Teacher licensure, education oversight board changes pass House
The legislation would create alternative licenses for K-12 teachers who do not have education degrees. (Stock photo via Canva)
Iowans who want to be teachers could have a shortcut to the classroom under legislation approved Wednesday by the Iowa House.
Lawmakers also passed a bill changing the regulations and oversight of Iowa’s teaching system.
Iowa schools are facing a teacher shortage. While Democrats say providing more funding to schools will help fix that problem, Republicans moved forward with measures they say will make Iowa’s educational careers more accessible to people who didn’t go through a traditional teaching program.
House File 255 would change Iowa’s current teacher licensing process, allowing two new routes for teacher licensure. Those with a bachelor’s degree from an accredited higher education institution and three years of work experience could apply for a teacher intern license to teach in sixth through 12th grade. They would not have to meet other current licensing requirements but would be required to complete additional coursework while interning.
The bill also creates a temporary license for those with a four-year degree from an accredited university who received alternative teaching certification from an online program. Full licensing would require completing a teacher mentoring program as well as additional programming through the state Department of Education.
Opponents, some of who are former or current educators, said these changes could create worse educational outcomes for Iowa students by not holding Iowa teachers to high standards. But Rep. Henry Stone, R-Forest City, said lawmakers need to take action to address teacher shortages in Iowa.
“We need to get out of our own way and maybe think outside of the box on what a teacher certification program looks like,” Stone said. “It might be uncomfortable trying something new because you’re not used to it. But when it when we have proven alternatives certification programs being used successfully in other states, why not give them a try?”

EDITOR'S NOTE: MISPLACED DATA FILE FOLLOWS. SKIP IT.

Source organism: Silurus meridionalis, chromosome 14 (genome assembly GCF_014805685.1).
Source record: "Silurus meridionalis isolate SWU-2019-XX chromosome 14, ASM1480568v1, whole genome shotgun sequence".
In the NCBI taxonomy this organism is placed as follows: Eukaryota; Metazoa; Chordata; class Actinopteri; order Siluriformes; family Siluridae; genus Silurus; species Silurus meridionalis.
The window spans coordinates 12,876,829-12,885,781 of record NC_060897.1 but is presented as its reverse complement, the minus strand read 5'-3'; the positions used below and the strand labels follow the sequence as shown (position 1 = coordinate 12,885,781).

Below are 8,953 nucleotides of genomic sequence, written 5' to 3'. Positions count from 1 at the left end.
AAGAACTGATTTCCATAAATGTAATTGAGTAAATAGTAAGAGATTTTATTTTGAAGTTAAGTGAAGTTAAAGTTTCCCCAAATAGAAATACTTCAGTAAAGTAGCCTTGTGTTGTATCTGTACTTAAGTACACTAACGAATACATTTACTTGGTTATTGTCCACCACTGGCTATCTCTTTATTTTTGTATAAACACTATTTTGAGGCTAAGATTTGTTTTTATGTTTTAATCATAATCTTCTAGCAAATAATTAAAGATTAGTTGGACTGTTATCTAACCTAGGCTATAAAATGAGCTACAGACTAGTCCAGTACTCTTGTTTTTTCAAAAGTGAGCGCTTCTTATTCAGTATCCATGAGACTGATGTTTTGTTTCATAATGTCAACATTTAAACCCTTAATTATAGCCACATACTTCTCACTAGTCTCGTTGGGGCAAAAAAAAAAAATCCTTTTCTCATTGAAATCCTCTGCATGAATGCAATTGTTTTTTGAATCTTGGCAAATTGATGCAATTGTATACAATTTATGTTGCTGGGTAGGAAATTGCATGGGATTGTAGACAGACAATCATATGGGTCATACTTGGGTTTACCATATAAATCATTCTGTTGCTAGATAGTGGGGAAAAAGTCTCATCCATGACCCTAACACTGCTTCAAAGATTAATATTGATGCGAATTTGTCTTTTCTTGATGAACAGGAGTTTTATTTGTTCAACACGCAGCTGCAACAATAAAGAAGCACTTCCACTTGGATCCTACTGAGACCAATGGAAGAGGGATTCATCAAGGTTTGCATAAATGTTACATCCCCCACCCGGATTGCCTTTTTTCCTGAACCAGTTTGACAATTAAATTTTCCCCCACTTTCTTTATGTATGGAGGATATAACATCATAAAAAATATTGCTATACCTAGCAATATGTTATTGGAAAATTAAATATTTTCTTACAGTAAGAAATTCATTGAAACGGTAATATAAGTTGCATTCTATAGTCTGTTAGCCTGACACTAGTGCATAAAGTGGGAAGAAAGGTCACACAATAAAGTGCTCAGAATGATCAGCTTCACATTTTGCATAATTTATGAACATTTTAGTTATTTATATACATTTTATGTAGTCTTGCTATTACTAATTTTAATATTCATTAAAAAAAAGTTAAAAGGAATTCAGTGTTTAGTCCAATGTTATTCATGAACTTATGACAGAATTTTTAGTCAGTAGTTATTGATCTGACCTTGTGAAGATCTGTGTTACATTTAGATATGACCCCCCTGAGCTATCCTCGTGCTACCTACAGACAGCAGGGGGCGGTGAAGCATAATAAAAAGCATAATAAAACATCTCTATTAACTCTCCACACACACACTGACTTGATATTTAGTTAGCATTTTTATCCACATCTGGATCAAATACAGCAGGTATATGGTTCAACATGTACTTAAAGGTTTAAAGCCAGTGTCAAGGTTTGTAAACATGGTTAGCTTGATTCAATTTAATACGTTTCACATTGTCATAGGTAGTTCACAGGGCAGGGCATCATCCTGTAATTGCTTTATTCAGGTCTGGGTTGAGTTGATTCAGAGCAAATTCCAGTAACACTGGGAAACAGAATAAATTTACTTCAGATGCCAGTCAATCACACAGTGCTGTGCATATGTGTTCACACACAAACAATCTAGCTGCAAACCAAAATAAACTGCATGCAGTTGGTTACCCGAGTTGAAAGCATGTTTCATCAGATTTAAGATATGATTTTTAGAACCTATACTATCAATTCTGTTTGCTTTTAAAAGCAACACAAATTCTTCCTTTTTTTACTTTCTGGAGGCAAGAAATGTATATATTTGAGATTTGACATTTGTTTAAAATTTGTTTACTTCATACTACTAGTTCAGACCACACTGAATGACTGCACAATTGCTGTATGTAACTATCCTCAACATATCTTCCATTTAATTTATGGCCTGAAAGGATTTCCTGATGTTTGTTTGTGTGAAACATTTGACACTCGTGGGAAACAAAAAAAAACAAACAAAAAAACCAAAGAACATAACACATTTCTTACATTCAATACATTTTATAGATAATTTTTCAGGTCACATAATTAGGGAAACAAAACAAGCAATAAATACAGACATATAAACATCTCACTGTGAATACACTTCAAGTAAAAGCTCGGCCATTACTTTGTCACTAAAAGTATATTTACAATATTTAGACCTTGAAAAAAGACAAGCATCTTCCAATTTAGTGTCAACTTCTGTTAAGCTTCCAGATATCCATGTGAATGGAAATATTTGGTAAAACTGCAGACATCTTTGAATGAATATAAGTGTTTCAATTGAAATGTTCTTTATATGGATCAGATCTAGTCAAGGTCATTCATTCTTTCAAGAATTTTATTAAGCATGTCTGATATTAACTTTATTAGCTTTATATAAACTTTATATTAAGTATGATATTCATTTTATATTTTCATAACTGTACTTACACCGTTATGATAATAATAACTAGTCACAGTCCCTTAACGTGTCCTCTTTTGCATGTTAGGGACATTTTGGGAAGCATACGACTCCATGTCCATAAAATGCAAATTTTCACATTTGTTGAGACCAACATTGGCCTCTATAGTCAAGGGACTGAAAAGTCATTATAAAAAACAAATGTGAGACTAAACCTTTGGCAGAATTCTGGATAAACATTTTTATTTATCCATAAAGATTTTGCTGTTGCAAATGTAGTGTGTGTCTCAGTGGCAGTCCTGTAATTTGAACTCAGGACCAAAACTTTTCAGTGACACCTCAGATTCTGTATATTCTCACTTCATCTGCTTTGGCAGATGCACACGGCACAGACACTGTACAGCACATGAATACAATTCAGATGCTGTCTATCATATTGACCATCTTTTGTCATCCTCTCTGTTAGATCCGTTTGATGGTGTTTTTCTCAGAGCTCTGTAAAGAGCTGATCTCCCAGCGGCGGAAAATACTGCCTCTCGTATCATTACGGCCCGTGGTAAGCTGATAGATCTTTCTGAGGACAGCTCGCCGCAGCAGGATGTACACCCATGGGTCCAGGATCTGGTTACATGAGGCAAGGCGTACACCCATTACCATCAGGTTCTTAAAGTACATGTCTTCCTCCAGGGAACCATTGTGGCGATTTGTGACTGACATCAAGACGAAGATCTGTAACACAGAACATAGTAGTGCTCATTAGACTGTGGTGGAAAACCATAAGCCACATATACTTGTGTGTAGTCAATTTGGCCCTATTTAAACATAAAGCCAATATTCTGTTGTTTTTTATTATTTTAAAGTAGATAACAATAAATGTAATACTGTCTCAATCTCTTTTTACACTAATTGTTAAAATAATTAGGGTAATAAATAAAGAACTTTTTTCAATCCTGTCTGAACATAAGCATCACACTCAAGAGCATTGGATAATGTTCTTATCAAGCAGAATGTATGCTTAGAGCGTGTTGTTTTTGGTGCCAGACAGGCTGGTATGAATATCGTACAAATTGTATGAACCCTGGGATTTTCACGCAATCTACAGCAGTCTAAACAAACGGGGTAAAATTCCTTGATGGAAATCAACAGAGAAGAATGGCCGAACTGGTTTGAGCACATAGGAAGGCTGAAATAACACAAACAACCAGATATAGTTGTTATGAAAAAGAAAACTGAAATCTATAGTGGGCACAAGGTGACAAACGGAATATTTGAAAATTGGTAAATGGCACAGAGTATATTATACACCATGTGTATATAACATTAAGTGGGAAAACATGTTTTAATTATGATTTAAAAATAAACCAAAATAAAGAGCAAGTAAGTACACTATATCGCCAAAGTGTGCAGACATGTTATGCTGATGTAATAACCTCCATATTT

Iowa Board of Educational Examiners: With the governor’s private school scholarship program signed into law in January, Republicans said one of their prime focuses in 2023 will be giving parents more power over their children’s educational journey. House File 430 changes mandatory reporting requirements for Iowa teachers, but also would give parents a larger say in the state board overseeing the educators.
The Iowa Board of Educational Examiners is currently comprised of 12 members: two members of the public, the director of the Department of Education, and nine school staff including elementary teachers, secondary teachers, special education teachers, school counselors, a school administrator and a school service personnel. The bill was amended to modify the make-up of the board to five licensed practitioners, five parents and one school board member.
Rep. John Forbes, D-Urbandale, said this change takes away power from educational professionals, who are “in the trenches” on education policy. He compared the BOEE to other professional boards, like the medical practitioner and dental boards in Iowa which are comprised mainly of people working in the field.
Rep. Brooke Boden, R-Indianola, the bill’s floor manager, brought up the Iowa Ethics and Campaign Disclosure Board as a counter example. Though the bill would investigate complaints against lawmakers, no legislators serve on the board.
“I don’t think boards necessarily have to be made up just of all professionals,” Boden said. “I think it’s a good mix. I think parents have a voice in school.”
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